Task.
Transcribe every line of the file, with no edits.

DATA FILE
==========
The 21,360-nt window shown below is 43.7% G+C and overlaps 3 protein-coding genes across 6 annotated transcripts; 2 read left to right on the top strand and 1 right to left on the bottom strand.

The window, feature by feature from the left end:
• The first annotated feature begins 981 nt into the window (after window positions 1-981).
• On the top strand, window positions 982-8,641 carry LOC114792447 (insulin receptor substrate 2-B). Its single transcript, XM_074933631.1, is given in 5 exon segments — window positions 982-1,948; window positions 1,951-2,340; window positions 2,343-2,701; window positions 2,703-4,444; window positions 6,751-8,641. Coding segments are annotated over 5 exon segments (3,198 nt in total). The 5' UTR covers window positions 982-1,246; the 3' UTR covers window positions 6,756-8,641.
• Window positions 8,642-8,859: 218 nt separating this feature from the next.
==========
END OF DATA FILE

The 21,360-nt window shown below is 43.7% G+C and overlaps 3 protein-coding genes across 6 annotated transcripts; 2 read left to right on the top strand and 1 right to left on the bottom strand.

The window, feature by feature from the left end:
• The first annotated feature begins 981 nt into the window (after window positions 1-981).
• On the top strand, window positions 982-8,641 carry LOC114792447 (insulin receptor substrate 2-B). Its single transcript, XM_074933631.1, is given in 5 exon segments — window positions 982-1,948; window positions 1,951-2,340; window positions 2,343-2,701; window positions 2,703-4,444; window positions 6,751-8,641. Coding segments are annotated over 5 exon segments (3,198 nt in total). The 5' UTR covers window positions 982-1,246; the 3' UTR covers window positions 6,756-8,641.
• Window positions 8,642-8,859: 218 nt separating this feature from the next.